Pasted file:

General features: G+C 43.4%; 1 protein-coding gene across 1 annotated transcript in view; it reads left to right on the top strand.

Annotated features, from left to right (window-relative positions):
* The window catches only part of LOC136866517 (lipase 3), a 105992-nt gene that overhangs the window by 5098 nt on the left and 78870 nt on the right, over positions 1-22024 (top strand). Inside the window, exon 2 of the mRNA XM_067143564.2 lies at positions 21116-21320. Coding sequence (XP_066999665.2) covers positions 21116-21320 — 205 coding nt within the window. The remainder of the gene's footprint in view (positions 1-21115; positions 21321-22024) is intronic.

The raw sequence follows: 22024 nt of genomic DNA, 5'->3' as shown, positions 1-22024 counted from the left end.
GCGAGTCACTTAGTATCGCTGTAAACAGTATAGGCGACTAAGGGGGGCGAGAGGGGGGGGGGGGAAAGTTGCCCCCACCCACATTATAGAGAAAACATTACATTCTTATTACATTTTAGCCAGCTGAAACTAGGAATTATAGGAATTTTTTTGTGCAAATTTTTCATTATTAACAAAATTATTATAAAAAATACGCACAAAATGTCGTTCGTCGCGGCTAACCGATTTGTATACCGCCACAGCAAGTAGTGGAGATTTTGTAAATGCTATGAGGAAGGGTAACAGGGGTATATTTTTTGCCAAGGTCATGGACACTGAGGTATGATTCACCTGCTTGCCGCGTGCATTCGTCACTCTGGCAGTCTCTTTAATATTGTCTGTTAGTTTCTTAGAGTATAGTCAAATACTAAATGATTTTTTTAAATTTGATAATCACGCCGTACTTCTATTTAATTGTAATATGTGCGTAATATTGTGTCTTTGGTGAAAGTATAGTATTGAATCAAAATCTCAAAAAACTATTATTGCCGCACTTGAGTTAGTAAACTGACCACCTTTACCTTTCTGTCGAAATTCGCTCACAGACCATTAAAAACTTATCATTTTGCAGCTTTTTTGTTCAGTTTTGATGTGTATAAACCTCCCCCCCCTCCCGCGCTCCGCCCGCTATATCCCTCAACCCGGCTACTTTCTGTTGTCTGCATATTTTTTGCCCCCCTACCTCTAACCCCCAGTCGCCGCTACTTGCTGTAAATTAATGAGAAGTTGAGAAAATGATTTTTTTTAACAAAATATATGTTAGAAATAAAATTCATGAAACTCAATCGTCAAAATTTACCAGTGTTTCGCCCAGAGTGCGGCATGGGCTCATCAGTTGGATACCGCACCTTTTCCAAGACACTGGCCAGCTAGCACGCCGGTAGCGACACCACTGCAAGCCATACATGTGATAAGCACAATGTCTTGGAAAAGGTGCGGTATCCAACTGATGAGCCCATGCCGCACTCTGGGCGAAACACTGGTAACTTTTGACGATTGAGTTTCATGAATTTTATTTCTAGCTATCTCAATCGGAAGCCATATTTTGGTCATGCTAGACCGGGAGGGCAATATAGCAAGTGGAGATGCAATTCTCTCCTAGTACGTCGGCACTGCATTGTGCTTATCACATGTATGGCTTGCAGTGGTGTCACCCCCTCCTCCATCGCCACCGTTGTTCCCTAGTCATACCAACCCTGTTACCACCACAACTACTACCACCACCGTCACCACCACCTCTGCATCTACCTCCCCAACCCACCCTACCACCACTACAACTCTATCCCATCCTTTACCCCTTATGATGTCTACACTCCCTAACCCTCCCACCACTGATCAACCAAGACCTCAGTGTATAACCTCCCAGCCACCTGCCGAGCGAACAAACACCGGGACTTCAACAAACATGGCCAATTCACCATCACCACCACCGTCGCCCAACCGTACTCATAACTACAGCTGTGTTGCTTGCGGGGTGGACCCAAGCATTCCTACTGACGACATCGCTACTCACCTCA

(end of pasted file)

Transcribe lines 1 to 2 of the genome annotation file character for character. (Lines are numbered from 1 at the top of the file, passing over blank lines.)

General features: G+C 43.4%; 1 protein-coding gene across 1 annotated transcript in view; it reads left to right on the top strand.

Annotated features, from left to right (window-relative positions):